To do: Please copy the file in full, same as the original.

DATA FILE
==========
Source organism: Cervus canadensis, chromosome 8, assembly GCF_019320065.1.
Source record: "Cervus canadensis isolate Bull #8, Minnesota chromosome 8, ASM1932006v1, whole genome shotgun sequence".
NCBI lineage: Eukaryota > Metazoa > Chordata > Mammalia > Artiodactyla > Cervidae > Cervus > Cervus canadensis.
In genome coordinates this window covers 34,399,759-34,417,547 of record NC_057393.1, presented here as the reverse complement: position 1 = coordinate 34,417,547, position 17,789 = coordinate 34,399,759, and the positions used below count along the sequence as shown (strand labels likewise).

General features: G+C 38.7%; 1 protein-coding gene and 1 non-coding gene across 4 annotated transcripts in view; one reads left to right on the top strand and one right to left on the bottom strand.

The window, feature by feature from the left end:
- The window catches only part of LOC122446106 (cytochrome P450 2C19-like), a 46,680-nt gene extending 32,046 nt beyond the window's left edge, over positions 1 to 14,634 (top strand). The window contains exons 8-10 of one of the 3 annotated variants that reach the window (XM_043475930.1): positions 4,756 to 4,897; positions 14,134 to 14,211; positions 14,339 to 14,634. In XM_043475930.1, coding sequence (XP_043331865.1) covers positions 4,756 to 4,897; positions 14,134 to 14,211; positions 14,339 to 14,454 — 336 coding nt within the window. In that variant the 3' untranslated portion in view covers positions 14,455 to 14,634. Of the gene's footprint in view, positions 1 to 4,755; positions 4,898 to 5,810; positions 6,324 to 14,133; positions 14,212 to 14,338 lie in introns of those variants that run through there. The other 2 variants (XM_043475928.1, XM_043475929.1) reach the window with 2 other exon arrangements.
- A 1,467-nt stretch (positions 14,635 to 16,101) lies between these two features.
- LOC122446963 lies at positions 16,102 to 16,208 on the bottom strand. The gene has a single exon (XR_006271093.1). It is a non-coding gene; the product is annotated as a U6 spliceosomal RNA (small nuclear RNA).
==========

Source organism: Cervus canadensis, chromosome 8, assembly GCF_019320065.1.
Source record: "Cervus canadensis isolate Bull #8, Minnesota chromosome 8, ASM1932006v1, whole genome shotgun sequence".
NCBI lineage: Eukaryota > Metazoa > Chordata > Mammalia > Artiodactyla > Cervidae > Cervus > Cervus canadensis.
In genome coordinates this window covers 34,399,759-34,417,547 of record NC_057393.1, presented here as the reverse complement: position 1 = coordinate 34,417,547, position 17,789 = coordinate 34,399,759, and the positions used below count along the sequence as shown (strand labels likewise).

General features: G+C 38.7%; 1 protein-coding gene and 1 non-coding gene across 4 annotated transcripts in view; one reads left to right on the top strand and one right to left on the bottom strand.

The window, feature by feature from the left end:
- The window catches only part of LOC122446106 (cytochrome P450 2C19-like), a 46,680-nt gene extending 32,046 nt beyond the window's left edge, over positions 1 to 14,634 (top strand). The window contains exons 8-10 of one of the 3 annotated variants that reach the window (XM_043475930.1): positions 4,756 to 4,897; positions 14,134 to 14,211; positions 14,339 to 14,634. In XM_043475930.1, coding sequence (XP_043331865.1) covers positions 4,756 to 4,897; positions 14,134 to 14,211; positions 14,339 to 14,454 — 336 coding nt within the window. In that variant the 3' untranslated portion in view covers positions 14,455 to 14,634. Of the gene's footprint in view, positions 1 to 4,755; positions 4,898 to 5,810; positions 6,324 to 14,133; positions 14,212 to 14,338 lie in introns of those variants that run through there. The other 2 variants (XM_043475928.1, XM_043475929.1) reach the window with 2 other exon arrangements.
- A 1,467-nt stretch (positions 14,635 to 16,101) lies between these two features.
- LOC122446963 lies at positions 16,102 to 16,208 on the bottom strand. The gene has a single exon (XR_006271093.1). It is a non-coding gene; the product is annotated as a U6 spliceosomal RNA (small nuclear RNA).